While these restrictions serve the government's agenda to create an unimpeded/streamlined environment for both industry and government ideology, they endanger the public. Core research that interferes with the government/corporate agenda (but sometimes negatively impacts public health and safety) is discarded or suppressed, while narrowly focused research that doesn't contradict corporate government messaging is rewarded.
Public dangers inherent in this strategy of information suppression and distortion are not always tangible, but they are toxic nonetheless.
Consider first the federal government's de-funding of the internationally acclaimed Experimental Lakes Area in Kenora, ON, (constituency of Canada's recently appointed Minister of State for Science and Technology, Mr. Greg Rickford.) The only plausible explanation for such a closure would be that its findings would likely serve as an impediment to reckless resource extraction.
Instead of addressing challenges such as the effect of crude spills on water, or the impact of air pollutants on an ecosystem, the government chooses to deny that the problems exist, or to minimize their impacts. Both strategies of evasion (deny or minimize) are enabled in the absence of core scientific data, but the problems remain and the impacts on the environment, including humans, are perpetuated.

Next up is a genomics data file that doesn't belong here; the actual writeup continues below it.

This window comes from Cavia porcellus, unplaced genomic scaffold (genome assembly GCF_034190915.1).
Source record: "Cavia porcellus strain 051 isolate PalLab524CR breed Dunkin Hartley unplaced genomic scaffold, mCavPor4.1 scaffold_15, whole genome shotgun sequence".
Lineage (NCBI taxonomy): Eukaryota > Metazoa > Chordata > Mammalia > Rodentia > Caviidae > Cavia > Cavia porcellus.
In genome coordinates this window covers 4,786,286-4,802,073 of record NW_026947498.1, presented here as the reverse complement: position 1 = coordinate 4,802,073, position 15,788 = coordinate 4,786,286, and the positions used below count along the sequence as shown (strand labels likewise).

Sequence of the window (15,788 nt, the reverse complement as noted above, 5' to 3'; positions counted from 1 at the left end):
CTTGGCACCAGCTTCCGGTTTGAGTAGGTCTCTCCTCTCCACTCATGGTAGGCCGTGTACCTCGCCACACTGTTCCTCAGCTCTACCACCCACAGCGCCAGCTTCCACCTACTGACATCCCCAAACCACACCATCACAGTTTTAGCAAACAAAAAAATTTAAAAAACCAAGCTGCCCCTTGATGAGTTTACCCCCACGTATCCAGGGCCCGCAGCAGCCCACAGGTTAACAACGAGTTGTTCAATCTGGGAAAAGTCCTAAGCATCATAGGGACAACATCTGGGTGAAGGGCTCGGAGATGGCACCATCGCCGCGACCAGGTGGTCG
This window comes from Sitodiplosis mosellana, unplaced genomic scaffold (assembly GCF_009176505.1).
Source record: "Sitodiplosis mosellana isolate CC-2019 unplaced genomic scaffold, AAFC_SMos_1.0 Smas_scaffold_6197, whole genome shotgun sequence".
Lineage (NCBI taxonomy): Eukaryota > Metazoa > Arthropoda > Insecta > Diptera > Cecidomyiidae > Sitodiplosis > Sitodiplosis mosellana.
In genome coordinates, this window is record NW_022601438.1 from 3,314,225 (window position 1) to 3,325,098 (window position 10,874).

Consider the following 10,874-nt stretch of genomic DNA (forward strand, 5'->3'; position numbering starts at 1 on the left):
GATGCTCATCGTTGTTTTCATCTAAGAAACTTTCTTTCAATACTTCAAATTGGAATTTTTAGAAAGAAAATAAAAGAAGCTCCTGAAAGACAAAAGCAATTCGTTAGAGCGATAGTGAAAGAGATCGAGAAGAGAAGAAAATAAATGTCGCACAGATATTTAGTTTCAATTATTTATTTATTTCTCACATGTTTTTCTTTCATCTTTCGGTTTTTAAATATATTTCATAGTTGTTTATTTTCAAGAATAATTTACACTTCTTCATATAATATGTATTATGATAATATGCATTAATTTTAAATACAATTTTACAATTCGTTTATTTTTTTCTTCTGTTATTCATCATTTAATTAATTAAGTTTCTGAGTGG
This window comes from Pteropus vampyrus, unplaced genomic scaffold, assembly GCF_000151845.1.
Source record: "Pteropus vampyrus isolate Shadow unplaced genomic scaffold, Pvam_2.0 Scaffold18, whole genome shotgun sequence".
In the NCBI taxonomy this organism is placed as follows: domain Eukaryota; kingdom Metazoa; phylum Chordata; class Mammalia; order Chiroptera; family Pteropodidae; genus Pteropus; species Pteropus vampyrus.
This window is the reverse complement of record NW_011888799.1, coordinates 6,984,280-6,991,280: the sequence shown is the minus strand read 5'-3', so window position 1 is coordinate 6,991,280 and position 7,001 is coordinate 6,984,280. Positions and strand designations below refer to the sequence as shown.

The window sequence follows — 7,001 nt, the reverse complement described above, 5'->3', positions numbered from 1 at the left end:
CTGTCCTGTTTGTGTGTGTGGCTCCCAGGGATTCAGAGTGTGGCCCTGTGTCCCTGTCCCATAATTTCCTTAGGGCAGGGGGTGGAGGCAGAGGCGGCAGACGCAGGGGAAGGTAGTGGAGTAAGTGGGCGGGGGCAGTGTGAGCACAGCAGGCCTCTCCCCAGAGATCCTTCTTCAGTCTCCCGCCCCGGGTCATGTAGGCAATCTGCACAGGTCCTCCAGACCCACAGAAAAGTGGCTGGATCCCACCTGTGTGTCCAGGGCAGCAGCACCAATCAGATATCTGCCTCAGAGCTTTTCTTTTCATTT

The track-record of the pharmaceutical industry also serves to highlight the dangers of industry-specific scientific research.
The tragedy of Vioxx is a case in point.
In its rush to secure a new patent for a new product, the international pharmaceutical company Merck rejected studies on the cardio-vascular risk of its new arthritis and pain drug, Vioxx (rofecoxib), and introduced it prematurely to the general public, in 1999. The drug contributed to an estimated 88,000-140,000 excess cases of serious heart disease, of which close to half would have resulted in fatalities, before it was withdrawn from the market on September 30, 2004
In Canada, the drug caused from 4,000-7,000 deaths.
Corporate corruption of science is not a new phenomenon. For decades, scientists employed by Big Tobacco successfully created unreasonable doubt about the safety of their products. Their distorted findings, as we now know, were to the detriment of the public.
The same dynamics are at play with global warming.
Industry-funded global warming "scientists", unqualified to make pronouncements on global warming, and unimpeded by the rigors of submitting their work for peer-review, have created unreasonable doubt about man-made global warming. Consequently, they have impeded efforts to responsibly address what is likely the largest threat to humanity.